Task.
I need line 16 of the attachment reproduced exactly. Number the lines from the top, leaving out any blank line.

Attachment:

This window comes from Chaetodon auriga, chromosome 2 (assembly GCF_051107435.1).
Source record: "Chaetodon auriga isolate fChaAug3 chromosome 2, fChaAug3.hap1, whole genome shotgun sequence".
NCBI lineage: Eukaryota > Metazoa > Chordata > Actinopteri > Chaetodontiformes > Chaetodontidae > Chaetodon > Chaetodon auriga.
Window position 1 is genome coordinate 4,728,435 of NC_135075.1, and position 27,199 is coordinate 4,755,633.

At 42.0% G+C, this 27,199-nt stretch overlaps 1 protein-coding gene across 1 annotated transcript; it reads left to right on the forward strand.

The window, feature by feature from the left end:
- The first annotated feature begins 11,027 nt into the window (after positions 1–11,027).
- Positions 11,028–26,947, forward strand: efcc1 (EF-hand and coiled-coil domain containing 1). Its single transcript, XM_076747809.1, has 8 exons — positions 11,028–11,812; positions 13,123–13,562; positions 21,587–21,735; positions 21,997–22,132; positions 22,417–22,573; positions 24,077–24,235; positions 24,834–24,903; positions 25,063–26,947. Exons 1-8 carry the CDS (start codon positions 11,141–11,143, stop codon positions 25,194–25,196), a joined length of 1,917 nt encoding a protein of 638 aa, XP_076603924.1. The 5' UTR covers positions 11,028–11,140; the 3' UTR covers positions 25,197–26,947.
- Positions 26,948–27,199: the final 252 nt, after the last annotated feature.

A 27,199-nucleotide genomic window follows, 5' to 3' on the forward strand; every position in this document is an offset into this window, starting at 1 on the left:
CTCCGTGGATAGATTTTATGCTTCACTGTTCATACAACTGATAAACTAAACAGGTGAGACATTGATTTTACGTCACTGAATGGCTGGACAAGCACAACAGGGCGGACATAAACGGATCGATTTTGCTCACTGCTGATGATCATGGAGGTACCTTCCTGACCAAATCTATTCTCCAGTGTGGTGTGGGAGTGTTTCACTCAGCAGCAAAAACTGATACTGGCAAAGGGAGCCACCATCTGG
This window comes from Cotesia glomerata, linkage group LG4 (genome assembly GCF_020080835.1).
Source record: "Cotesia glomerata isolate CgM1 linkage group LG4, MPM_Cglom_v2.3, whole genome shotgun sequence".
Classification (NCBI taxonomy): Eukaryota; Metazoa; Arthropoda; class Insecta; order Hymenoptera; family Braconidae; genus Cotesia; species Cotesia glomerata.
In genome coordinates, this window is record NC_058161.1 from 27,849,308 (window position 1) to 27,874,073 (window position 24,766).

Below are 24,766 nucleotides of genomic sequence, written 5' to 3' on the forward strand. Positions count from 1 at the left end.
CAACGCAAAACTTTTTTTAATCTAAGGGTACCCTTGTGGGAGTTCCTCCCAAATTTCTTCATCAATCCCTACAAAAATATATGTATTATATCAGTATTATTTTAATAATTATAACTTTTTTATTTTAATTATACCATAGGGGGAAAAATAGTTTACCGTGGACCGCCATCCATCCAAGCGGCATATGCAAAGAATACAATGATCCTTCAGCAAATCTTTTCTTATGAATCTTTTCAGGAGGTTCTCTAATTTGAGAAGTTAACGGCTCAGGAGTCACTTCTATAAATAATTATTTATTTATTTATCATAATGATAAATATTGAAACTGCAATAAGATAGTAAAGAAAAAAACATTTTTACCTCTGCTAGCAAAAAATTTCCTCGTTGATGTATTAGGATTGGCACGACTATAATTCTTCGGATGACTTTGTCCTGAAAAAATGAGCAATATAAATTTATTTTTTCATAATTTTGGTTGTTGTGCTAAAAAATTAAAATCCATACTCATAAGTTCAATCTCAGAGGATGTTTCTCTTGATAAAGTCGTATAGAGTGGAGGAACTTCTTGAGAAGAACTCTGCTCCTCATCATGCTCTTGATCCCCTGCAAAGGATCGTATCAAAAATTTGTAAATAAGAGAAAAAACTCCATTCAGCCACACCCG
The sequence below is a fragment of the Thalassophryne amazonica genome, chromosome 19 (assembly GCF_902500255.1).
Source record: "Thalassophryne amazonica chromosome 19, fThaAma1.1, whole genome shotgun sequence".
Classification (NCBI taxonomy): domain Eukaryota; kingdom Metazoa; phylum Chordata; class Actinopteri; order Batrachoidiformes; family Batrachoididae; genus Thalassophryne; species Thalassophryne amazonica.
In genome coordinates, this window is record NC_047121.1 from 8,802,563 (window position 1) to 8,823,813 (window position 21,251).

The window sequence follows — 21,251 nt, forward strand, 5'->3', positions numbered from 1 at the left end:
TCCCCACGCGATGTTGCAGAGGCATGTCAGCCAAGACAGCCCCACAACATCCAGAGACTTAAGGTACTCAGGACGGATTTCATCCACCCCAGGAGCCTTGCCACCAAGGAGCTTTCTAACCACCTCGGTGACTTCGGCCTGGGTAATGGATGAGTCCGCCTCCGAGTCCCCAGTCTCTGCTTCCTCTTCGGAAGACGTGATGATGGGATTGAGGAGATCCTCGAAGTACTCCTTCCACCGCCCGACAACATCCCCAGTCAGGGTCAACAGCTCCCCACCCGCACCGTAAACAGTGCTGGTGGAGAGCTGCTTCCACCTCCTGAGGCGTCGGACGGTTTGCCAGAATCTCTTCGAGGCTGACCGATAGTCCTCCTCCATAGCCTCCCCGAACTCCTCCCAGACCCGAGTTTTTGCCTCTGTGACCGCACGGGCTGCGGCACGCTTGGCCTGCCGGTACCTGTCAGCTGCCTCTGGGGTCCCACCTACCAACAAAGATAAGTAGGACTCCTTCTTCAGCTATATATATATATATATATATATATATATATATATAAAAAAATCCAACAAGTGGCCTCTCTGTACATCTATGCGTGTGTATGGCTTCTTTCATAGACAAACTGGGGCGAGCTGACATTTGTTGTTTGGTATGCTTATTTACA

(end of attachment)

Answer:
Below are 24,766 nucleotides of genomic sequence, written 5' to 3' on the forward strand. Positions count from 1 at the left end.